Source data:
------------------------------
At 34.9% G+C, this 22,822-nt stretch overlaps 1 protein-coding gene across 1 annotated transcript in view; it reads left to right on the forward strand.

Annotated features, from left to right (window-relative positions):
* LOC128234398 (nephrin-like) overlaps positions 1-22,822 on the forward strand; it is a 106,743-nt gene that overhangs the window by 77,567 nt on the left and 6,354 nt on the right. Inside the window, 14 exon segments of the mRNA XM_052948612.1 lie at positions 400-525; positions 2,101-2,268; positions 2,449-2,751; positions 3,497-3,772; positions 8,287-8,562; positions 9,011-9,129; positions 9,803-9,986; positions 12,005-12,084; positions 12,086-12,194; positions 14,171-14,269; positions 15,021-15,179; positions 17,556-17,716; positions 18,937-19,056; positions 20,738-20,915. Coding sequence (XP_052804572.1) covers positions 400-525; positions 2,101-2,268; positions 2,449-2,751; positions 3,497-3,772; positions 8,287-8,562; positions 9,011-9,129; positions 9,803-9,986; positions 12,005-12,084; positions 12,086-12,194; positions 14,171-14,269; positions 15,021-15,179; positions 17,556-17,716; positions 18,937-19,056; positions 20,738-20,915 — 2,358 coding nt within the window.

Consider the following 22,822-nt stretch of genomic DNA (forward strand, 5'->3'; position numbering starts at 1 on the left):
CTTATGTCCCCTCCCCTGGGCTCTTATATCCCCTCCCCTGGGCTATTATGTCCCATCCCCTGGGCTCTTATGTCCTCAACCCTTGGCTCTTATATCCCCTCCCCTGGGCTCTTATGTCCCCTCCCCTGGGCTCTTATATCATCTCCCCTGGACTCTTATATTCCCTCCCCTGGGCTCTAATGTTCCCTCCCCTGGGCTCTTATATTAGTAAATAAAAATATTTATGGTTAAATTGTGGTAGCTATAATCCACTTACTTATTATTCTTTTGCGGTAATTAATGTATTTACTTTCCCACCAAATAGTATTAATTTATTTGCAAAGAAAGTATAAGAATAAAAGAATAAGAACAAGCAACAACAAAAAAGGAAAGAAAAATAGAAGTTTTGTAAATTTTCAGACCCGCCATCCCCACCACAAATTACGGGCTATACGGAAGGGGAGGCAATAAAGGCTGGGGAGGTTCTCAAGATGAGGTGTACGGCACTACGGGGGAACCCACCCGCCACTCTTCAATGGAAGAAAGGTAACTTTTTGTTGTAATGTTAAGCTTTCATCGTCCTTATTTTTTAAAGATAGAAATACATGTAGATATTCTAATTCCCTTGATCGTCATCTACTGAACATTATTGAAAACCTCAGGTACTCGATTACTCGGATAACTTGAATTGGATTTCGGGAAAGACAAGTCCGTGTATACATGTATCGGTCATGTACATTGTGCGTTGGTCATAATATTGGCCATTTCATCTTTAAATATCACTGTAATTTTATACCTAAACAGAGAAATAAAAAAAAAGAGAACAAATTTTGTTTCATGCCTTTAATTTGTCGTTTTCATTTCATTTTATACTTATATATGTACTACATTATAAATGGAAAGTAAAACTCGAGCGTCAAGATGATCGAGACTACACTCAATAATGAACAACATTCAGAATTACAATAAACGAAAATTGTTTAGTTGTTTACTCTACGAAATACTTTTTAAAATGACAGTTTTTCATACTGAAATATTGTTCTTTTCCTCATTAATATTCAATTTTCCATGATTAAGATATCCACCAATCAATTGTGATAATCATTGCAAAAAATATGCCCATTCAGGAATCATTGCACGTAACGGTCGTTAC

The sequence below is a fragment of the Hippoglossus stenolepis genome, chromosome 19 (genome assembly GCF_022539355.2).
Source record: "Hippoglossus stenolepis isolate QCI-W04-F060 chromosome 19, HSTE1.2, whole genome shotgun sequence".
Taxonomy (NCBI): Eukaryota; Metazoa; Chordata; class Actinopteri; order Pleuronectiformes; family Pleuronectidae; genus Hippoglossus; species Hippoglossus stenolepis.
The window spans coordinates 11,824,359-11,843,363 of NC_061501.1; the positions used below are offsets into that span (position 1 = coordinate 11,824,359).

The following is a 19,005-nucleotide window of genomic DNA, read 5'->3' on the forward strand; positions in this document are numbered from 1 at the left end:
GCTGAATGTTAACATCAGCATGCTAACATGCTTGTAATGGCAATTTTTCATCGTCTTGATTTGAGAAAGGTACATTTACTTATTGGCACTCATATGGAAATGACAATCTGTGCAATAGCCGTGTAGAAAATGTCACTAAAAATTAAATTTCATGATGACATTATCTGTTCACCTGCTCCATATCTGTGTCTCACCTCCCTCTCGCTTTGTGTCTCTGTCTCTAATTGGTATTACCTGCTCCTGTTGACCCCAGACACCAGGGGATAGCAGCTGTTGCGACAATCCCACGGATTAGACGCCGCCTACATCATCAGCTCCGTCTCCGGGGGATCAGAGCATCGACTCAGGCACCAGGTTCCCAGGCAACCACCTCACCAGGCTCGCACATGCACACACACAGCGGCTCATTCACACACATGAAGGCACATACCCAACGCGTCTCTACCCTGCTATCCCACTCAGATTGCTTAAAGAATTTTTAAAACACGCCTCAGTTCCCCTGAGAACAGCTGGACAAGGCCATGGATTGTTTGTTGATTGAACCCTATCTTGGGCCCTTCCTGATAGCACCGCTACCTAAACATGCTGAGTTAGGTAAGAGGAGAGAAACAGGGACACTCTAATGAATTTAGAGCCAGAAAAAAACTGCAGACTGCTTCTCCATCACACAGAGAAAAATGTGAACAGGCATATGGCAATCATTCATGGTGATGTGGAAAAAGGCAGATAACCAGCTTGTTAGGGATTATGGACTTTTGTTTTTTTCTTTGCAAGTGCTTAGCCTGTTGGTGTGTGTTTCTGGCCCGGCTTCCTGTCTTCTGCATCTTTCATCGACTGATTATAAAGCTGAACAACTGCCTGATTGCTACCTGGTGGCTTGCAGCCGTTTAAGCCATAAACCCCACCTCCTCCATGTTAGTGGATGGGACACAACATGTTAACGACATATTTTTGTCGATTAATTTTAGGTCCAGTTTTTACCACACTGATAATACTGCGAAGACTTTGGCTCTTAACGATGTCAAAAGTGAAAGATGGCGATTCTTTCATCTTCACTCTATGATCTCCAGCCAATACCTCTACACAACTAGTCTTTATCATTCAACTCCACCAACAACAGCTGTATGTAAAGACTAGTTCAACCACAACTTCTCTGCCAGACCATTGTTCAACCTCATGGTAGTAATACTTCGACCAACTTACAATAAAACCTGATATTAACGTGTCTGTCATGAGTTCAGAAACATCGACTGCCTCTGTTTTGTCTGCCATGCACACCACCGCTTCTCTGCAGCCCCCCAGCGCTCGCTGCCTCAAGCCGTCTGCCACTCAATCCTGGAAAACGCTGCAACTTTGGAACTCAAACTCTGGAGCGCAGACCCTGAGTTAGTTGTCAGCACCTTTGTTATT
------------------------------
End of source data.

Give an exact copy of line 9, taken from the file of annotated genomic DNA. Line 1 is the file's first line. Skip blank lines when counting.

The window spans coordinates 11,824,359-11,843,363 of NC_061501.1; the positions used below are offsets into that span (position 1 = coordinate 11,824,359).